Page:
In 1981 Wallenberg is made an honorary citizen of the US. In 1985 he is made an honorary citizen of Canada, and in 1986 an honorary citizen of Israel. Israel also recognises him as one of the Righteous Among the Nations, an honour reserved for those who saved Jews during the Holocaust.
A monument commemorating Wallenberg is unveiled in Budapest in 1987.
In 2000, after nine years of investigation, a joint Swedish-Russian Working Group is unable to reach a definitive conclusion about Wallenberg's fate.
"Unfortunately, we still do not have a complete, legally tenable account of Raoul Wallenberg's fate or the reasons for his arrest, despite the tremendous efforts of everyone involved," the report of the Swedish members of the working group says.
"Documents appear to have been destroyed, key persons have died or are either unable or unwilling to remember. It is not therefore possible to close the Raoul Wallenberg file. ...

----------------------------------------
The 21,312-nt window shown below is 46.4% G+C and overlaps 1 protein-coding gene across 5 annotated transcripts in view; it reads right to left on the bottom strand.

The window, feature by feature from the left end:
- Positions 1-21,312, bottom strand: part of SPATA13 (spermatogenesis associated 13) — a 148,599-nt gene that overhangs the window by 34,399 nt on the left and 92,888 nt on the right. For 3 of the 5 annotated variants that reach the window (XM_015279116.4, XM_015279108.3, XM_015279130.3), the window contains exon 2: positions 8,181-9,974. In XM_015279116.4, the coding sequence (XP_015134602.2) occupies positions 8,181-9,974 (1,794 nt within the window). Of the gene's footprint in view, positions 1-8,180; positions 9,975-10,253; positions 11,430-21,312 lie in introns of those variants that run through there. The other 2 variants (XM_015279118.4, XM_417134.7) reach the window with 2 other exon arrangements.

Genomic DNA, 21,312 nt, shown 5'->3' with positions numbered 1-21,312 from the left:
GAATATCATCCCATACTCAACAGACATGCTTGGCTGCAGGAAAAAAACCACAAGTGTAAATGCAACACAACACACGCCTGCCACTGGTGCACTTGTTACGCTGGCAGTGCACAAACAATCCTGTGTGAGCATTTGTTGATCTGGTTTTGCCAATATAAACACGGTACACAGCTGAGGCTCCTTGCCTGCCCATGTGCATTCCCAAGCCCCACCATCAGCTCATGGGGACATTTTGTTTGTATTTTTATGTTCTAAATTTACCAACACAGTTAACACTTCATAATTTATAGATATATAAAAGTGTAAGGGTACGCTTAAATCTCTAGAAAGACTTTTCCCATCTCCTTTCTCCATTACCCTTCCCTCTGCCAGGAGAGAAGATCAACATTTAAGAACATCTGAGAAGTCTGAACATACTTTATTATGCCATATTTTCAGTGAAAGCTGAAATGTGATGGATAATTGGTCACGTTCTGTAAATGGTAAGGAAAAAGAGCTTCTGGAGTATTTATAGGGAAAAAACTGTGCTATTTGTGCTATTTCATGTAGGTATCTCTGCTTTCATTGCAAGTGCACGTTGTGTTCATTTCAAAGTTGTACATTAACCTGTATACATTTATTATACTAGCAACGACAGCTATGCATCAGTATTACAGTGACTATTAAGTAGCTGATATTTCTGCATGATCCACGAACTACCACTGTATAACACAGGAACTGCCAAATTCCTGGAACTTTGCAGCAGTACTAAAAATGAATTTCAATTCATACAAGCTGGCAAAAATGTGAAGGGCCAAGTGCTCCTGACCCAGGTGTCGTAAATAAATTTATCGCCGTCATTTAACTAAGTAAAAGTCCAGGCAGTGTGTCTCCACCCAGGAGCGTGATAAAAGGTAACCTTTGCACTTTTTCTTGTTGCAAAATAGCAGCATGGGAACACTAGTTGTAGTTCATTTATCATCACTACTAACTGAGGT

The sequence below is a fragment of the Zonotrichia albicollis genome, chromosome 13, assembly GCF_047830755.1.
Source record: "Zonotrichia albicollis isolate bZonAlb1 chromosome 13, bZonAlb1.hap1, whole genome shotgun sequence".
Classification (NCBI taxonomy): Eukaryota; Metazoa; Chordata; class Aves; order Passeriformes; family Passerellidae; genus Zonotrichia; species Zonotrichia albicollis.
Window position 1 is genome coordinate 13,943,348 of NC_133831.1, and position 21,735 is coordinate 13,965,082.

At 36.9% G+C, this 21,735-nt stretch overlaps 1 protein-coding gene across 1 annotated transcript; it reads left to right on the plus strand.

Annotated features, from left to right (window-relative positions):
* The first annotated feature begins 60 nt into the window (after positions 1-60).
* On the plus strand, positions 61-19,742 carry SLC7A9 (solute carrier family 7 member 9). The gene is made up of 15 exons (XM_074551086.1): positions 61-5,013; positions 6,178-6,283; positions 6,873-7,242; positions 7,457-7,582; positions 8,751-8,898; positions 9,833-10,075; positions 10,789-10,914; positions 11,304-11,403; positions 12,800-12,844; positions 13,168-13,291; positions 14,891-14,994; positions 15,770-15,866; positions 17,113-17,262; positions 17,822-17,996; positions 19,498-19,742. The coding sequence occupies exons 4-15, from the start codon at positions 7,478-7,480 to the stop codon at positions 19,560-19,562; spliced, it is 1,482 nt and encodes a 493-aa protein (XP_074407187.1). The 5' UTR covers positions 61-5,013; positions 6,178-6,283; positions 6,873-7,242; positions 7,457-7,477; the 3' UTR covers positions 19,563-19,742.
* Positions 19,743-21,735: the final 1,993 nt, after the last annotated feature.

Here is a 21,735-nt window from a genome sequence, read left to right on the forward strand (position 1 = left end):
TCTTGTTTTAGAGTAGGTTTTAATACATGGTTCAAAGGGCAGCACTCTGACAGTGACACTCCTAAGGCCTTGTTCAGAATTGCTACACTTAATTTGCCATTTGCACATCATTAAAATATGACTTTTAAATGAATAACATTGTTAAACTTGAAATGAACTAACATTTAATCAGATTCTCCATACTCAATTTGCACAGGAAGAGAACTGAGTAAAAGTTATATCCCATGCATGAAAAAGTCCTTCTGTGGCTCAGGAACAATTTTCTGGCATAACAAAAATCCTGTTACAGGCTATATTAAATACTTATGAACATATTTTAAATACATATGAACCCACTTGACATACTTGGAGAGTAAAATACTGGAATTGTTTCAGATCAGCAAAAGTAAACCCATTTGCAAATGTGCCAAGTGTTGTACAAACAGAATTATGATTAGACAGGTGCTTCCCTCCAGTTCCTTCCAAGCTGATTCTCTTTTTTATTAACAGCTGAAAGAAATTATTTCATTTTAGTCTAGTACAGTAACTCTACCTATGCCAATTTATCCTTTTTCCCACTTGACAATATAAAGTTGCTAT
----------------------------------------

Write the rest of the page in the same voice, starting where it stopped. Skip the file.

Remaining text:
"The Russian announcement of Raoul Wallenberg's death could only be accepted if it were confirmed beyond any reasonable doubt. This has not happened, partly for the want of a credible death certificate, and partly because the testimony about Raoul Wallenberg being alive after 1947 cannot be dismissed. The burden of proof regarding the death of Raoul Wallenberg lies with the Russian Government."
However, the Russian members of the working group maintain that Wallenberg died in prison on 17 July 1947.
In 2001 a memorial honouring Wallenberg is unveiled in Stockholm.
On 17 January 2012, government ministers from Hungary, Sweden and Israel convene in Budapest to launch a year-long commemoration of Wallenberg's life. The ministers are joined by members of Wallenberg's family and Jews he saved.